I’m sure that plays a role, but the Western position isn’t based solely on faith. It’s also based on interests. So we’re talking about many countries being involved in this war in one way or another, with essentially only Hungary [in the EU] being left out of it. We’re the only ones who can be described as pro-peace – alongside the Vatican. The latter, after all, is also a state, although it isn’t a member of the European Union – fortunately for them, as I think there would be interesting debates, on the gender issue, for example. So, apart from the Vatican, Hungary is essentially the only one that’s pro-peace, and everyone else is pro-war. But everyone has different interests. So we mustn’t believe what we read, or what the parties to the war say about themselves: that they’re embodiments of integrity and disinterestedness, and that they’re involved in this war solely out of a commitment to principles and faith. There’s certainly a lot of business speculation, military policy considerations, economic interests and speculation on the benefits to be gained from the post-war situation. People create wars, people run countries, so these kinds of vested interest can by no means be ruled out. One should never believe anyone who claims that such considerations don’t influence their thinking and their decisions: this world is, after all, built according to human logic, and we can’t be angels even if that’s what we want, because interests always float into view. The same is true with this war. Now I don’t want to go any further than that, because it’s difficult to discuss the issue in any meaningful way without naming countries in relation to their interests – and naming countries would, at the very least, be diplomatically tactless. And it would also be irrational, because it would open up unnecessary disputes, and Hungary has enough disputes as it is.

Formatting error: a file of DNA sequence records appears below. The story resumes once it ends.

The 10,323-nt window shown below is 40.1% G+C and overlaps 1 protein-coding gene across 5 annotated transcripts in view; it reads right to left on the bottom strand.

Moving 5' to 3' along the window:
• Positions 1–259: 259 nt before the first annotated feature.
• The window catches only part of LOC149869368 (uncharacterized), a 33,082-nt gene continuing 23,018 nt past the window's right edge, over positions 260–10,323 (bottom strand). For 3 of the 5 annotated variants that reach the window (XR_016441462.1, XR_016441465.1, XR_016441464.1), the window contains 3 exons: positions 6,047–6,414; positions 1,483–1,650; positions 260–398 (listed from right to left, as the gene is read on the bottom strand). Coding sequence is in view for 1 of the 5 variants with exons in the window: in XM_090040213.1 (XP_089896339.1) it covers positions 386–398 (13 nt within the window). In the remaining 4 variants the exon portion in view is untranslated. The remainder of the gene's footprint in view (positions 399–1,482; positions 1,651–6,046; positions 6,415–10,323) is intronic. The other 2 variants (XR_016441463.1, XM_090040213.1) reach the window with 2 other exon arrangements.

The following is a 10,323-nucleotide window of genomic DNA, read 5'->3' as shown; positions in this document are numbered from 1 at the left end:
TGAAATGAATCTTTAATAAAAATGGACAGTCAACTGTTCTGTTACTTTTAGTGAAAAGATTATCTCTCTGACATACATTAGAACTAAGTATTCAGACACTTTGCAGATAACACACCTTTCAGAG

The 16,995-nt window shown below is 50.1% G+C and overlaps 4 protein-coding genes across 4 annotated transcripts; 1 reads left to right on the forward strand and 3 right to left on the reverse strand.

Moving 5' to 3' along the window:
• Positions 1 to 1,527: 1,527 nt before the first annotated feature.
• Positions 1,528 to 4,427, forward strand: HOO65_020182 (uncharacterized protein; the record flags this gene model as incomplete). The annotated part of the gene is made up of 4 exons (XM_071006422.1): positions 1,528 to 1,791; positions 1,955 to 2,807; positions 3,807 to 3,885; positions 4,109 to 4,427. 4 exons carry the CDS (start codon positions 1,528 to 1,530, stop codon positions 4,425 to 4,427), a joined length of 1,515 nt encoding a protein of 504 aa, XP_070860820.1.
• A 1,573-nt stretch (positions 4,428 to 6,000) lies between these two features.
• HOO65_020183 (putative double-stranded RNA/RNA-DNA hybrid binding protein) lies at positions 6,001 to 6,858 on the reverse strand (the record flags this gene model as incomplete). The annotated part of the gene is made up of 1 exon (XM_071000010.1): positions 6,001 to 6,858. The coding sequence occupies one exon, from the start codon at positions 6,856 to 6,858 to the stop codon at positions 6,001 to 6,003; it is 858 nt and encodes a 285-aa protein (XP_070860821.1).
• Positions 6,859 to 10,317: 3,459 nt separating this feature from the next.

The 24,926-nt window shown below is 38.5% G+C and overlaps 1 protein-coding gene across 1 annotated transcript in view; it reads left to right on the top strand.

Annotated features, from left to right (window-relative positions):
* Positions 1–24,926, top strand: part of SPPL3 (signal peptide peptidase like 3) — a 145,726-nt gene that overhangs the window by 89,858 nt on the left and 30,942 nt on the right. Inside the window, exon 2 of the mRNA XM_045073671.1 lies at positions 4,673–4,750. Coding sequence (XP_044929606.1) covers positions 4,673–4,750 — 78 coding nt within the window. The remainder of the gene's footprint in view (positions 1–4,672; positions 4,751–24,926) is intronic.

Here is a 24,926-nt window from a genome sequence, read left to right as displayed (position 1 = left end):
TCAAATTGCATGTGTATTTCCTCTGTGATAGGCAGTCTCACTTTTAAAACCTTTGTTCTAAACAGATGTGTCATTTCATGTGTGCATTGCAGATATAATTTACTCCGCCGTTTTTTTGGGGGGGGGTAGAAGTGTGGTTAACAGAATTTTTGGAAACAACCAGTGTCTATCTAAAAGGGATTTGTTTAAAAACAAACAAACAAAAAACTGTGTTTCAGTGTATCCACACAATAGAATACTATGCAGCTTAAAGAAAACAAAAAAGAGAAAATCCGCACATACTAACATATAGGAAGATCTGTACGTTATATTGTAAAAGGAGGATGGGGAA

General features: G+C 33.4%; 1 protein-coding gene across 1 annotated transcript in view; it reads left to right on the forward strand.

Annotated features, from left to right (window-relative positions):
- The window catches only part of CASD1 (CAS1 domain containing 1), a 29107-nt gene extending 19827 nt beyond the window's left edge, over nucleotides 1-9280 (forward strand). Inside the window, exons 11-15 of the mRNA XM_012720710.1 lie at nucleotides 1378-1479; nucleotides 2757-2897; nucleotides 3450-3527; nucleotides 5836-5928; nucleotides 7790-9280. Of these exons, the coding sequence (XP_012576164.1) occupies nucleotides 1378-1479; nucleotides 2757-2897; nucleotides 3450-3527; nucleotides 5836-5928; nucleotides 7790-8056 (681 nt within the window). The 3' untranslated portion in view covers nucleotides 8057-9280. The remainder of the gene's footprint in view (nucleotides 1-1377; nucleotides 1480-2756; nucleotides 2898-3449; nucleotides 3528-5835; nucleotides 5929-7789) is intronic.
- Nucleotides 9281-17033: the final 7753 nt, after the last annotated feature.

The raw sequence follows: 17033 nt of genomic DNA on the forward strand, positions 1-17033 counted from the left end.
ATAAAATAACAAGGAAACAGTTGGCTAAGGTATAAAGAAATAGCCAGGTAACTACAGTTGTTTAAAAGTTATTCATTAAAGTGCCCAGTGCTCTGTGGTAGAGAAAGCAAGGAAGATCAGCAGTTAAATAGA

So, from what we’ve been talking about so far, what conclusions can we draw about Hungary’s situation or its security? You were in Székesfehérvár this week, at the headquarters of the Hungarian Defence Forces, where you said that Hungary is in favour of peace, but we must keep our powder dry.